“Courting Disaster”

15 November 1997
["Gentlemen, start your engines."] Written by Rupert Holmes.

Directed by Richard Shepard.
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If we didn't know Mr. Eldridge's full name before, we now know it as Thomas Quincy Eldridge. But I never expected to hear it as he's being introduced as a judge. I suspect that others beside the defendant will feel they've been persecuted! At least he asks them to come to the bar (maybe O'Malley's).

But soon we're getting to our interest: Where's Jeff?

Apparently, although the details are "murky", Jeff's retained a lawyer to sue for damages to his career (although Hilary had been expecting simple unentangling of common property). It's fun watching both Drake Stanley and Hilary try to disarm each other in preparation for the deposition. Mr. Stanley comparing Grace Cavendish unfavorably against Hilary. Hilary requesting he call her just "Hilary" (perish forbid!).

But soon, Hilary is caught unawares by the Triple Negative Bandit: "Miss Booth, is it not true that you in no way told your husband you wouldn't mind him performing without you?" He even slips in a negative in a contraction as if trying to fly below radar. (After much face-making, I roughly translated this to something like: "Is it false that you didn't tell your husband you weren't against him performing without you?" Then further refined it to: "Is it true you told your husband you weren't against him performing without you?")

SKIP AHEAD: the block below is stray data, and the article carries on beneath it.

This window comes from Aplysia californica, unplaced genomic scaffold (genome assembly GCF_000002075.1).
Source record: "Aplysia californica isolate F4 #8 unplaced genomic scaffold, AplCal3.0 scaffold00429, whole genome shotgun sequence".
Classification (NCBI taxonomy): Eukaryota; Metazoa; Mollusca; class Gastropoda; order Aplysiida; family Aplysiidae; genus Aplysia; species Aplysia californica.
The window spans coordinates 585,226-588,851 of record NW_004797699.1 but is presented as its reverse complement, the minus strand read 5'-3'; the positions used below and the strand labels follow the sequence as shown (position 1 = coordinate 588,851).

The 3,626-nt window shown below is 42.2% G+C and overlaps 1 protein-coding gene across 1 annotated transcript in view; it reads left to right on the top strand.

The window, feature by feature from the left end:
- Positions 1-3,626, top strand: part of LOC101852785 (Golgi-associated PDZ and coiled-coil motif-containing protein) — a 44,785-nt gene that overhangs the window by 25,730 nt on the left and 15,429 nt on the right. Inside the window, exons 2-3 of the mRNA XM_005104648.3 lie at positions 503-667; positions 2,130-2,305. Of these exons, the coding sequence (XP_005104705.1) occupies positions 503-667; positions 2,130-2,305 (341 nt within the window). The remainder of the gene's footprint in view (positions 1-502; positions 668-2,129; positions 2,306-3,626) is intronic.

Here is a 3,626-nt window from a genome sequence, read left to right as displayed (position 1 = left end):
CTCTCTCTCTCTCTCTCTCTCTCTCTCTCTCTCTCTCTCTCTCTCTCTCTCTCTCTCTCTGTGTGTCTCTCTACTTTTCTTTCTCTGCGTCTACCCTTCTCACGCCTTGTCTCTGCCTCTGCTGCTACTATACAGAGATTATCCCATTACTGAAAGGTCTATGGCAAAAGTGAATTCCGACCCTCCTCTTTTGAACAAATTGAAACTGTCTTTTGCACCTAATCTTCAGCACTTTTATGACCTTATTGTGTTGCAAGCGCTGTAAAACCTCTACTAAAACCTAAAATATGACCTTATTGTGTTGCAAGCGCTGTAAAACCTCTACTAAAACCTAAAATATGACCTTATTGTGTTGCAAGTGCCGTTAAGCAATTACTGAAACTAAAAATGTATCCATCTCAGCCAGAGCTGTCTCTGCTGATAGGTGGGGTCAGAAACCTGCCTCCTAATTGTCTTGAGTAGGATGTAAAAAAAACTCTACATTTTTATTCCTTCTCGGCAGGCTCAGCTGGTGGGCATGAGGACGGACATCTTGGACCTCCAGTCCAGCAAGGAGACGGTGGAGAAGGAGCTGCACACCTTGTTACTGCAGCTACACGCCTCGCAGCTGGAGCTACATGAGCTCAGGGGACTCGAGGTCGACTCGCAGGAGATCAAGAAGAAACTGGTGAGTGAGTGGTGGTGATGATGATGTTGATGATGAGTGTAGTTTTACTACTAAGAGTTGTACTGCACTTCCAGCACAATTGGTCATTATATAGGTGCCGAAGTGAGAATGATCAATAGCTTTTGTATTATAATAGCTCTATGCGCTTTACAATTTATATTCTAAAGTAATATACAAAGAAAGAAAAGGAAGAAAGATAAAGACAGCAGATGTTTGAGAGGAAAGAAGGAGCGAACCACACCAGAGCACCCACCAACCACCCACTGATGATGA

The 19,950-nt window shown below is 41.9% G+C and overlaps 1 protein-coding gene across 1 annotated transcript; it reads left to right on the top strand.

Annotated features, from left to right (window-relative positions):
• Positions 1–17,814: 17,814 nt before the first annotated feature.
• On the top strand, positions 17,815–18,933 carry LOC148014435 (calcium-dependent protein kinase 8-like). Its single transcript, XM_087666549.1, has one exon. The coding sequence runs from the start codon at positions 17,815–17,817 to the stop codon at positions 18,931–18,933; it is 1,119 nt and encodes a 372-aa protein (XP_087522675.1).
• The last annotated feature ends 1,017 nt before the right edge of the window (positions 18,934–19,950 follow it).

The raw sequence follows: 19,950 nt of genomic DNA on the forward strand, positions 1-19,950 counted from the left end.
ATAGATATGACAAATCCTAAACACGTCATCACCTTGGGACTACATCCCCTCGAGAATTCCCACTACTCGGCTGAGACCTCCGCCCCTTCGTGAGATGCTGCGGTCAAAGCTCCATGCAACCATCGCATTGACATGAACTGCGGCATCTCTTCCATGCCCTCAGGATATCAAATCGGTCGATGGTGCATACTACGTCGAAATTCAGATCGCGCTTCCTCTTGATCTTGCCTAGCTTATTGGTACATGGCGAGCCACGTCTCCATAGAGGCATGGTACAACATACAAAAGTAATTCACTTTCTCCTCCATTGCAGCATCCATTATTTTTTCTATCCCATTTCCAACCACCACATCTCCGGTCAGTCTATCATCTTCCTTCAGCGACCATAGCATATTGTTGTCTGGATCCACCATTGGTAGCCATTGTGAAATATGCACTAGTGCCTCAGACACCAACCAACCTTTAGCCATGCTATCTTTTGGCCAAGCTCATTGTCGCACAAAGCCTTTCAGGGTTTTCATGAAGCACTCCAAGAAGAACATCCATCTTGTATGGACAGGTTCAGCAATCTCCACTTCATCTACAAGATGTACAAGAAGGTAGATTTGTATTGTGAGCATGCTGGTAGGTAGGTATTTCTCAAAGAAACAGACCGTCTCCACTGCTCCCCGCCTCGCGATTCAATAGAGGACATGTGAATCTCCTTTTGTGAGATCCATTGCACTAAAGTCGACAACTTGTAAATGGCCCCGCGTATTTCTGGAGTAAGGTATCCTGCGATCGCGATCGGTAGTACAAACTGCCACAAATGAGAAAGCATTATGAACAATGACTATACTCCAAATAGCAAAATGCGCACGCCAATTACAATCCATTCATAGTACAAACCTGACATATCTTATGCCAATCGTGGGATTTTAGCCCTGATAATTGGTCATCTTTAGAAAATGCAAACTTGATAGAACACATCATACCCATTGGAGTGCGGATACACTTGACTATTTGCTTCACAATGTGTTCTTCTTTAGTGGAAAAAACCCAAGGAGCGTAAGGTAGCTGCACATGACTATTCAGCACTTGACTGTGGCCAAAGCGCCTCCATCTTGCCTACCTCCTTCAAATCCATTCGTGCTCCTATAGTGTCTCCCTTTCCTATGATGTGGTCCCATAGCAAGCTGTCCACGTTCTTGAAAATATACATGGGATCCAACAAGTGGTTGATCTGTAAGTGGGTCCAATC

He rephrases the question as: "You didn't convey to my client that his dramatic career was not something you didn't want him to pursue?" (Which I parsed as: "You told my client that his dramatic career was something you didn't want him to pursue?" A "no" to this would be like a "yes" to the previous question.)

Third and final try. "You were planning to not allow your husband the chance to perform on his own. Is that not true?" (Running it through the Amazon Andy Decoder Ring produces: "Is it true that you were planning to allow your husband the chance to perform on his own? Which is closer to the first try.)

With this much coding going on, we need Scott to crypto-analyze the questions! Speaking of questions, where's Jeff?

Shortly we have a scene with Betty and Mr. Stanley. Not putting the previous scenes together, it's difficult to guess what's next, is it not? Or rather, putting the previous scenes together, it's not too difficult to guess what's next. Between Victor and Scott's tutelage, Betty's become quite the conspirator.

As Betty promised Mr. Stanley, there's no conflict of interest with Jeff's lawsuit. Instead, he's now defending Jeff in different suit brought against Jeff by Hilary. Well, saying "there's no conflict of interest" may have been pushing it. :)

However, Hilary is the one who realizes they need to go beyond Doug Thompson's professional competence and get someone willing to wallow in the mud with "ambulance chaser" Stanley. She wants the devil himself, Scott Sherwood. Scott Sherwood, whom she describes as believing Hilary's "happy ending justifies any means." (Hmmm, now THAT'S interesting.)